20 Signs of Life in 2002
Number 2 - Wilco - Yankee Hotel Foxtrot
At a time when record companies and radio conglomerates have, for all intents and purposes, conspired to determine what the nation’s listening habits will be, Wilco’s Yankee Hotel Foxtrot emerges as a truly subversive artifact.
The title is no accident. "Yankee Hotel Foxtrot" was a phonetic alphabet used by NATO to transmit coded messages to spies via short-wave radio. Wilco’s message is at once a hopeful benediction and dire warning: good music offers salvation, but ignoring its aesthetic appeal in favor of profits will continue our national slide into soulless mediocrity.
A veritable mini-history of rock informs the record -- the Beatles-like harmonies of "Heavy Metal Drummer," the Stones’ riffs on "I’m the Man Who Love You," the punk-like cacophony of "Poor Places," the country touches of "Jesus, Etc.," and even 80s-style synth pop in "Pot Kettle Black." It’s at once new and familiar, comfortable and disconcerting.
It also recalls the Clash’s 1979 masterpiece, London Calling. That stylistically diverse record was a clarion call of rebellion against punk’s growing conservatism. Like that record, Yankee Hotel Foxtrot suggests that a rebel attitude need not be regimented to any one style. In our current Orwellian era, when "alternative" means precisely the opposite, Wilco’s encyclopedic use of styles has synthesized into a record more ominous than a rock block full of screaming Stainds and Linkin Parks.
Wilco’s leader, Jeff Tweedy, went through this before. As a founding member of the seminal early ’90s country-punk act, Uncle Tupelo, Tweedy said he and co-founder Jay Farrar decided to make their third record -- March 16-20 -- an all-acoustic, traditional one because that music was "scarier than Henry Rollins (of Black Flag) could ever be."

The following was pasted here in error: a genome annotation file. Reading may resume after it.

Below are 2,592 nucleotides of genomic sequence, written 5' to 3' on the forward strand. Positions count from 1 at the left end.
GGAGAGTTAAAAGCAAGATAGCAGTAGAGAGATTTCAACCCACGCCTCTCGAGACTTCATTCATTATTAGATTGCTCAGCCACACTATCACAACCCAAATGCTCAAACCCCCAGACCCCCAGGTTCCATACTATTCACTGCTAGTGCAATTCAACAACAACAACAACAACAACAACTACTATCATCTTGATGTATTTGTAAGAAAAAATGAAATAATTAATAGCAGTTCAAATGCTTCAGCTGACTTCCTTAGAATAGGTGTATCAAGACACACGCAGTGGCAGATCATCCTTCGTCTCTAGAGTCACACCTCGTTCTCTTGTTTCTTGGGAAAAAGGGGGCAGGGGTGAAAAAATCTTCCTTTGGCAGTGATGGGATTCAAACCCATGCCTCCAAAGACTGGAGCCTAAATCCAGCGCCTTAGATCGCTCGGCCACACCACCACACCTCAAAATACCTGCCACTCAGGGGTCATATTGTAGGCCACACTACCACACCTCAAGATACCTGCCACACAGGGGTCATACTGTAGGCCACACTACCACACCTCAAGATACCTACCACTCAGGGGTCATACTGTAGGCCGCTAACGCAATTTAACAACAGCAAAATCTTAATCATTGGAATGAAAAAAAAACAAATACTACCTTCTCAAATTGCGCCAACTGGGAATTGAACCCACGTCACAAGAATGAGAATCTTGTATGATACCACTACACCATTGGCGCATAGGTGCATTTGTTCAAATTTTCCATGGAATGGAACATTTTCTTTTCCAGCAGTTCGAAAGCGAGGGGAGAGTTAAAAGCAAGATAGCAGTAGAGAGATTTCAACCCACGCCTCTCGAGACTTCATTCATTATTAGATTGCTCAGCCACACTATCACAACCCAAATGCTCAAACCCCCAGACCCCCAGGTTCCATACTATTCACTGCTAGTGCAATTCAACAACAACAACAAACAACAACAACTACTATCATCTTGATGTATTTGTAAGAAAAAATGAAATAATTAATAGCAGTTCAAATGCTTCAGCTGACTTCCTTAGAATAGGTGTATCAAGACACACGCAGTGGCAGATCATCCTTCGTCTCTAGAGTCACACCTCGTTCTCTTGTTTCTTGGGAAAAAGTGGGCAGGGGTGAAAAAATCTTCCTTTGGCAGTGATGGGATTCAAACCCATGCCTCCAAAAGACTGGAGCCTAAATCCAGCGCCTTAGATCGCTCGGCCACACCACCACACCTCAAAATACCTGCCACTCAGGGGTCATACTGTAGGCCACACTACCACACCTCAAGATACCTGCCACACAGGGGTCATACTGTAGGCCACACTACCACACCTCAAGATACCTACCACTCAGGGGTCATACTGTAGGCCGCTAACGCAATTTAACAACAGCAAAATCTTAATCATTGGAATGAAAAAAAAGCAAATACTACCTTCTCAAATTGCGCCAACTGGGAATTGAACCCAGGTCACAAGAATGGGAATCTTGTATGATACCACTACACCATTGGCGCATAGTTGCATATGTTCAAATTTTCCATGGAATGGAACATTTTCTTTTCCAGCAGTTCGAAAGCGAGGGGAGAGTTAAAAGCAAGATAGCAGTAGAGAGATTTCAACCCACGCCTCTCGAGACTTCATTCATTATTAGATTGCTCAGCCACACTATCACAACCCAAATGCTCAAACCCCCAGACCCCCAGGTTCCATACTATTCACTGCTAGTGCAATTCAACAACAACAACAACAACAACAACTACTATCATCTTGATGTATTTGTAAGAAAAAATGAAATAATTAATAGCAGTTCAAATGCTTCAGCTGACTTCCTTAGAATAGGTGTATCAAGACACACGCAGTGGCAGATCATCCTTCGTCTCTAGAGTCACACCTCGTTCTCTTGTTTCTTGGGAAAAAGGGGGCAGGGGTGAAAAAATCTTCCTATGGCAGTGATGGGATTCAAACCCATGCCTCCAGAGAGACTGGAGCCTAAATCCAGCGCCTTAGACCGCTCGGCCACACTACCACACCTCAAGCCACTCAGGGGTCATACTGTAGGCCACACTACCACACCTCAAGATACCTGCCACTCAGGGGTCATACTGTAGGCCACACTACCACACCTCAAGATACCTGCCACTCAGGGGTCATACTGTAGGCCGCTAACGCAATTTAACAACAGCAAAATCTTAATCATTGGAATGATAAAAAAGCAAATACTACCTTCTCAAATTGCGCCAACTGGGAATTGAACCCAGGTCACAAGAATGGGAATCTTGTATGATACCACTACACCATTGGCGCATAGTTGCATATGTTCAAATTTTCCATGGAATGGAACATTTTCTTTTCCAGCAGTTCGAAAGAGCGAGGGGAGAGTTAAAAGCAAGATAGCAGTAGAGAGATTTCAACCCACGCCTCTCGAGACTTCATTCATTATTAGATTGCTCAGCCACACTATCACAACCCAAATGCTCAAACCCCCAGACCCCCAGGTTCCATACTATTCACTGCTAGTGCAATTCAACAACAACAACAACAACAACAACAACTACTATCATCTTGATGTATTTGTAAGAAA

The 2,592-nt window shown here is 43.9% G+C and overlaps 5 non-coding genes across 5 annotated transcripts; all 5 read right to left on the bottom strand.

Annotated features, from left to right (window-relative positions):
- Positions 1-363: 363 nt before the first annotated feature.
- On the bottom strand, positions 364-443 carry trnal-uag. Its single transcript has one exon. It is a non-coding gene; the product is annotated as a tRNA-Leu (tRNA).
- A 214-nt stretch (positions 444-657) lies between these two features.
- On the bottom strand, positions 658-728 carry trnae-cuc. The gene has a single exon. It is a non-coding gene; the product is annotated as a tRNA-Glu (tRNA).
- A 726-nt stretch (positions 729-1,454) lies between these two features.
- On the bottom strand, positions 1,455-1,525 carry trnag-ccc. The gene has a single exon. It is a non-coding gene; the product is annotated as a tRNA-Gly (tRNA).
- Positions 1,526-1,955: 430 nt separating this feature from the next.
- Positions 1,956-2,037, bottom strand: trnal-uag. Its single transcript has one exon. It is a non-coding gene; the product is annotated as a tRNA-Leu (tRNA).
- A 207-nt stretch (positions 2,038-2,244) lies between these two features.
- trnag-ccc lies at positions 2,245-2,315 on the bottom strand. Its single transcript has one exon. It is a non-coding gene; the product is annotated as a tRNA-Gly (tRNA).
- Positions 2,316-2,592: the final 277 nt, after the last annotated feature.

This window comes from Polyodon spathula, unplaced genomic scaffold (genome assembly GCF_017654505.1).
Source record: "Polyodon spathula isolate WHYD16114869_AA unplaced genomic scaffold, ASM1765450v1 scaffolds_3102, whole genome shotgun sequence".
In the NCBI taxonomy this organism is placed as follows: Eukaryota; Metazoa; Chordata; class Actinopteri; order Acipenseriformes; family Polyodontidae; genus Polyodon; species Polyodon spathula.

That same ethic informs Yankee Hotel Foxtrot, even if the music has changed. On the record’s most intense track, "Poor Places," Tweedy sings a harrowing note of understated foreboding -- "It’s hot in the poor places tonight / I’m not going outside" -- while a disembodied British woman drones "Yankee … Hotel … Foxtrot" against an increasingly clamorous surge of feedback. It sounds like the orchestrated madness at the end of the Beatles’ "A Day in the Life," updated into today’s global uncertainty. The effect is apocalyptic, a theme repeated even on the record’s upbeat tunes: "No, it's not okay," drones the out-chorus of the bouncy "Kamera."
But Yankee Hotel Foxtrot stands as a parable for what non-formulaic records -- no matter how inspired -- go through just to get a shot at a mass audience. It languished undistributed for several months while Wilco streamed it on the Internet to rave reviews. Reprise got a rare second chance when its subsidiary (Nonesuch) picked it up after a bidding war, in effect paying twice for the same music.
Will this record save the industry? Unlikely. But it does prove that sometimes the music still matters.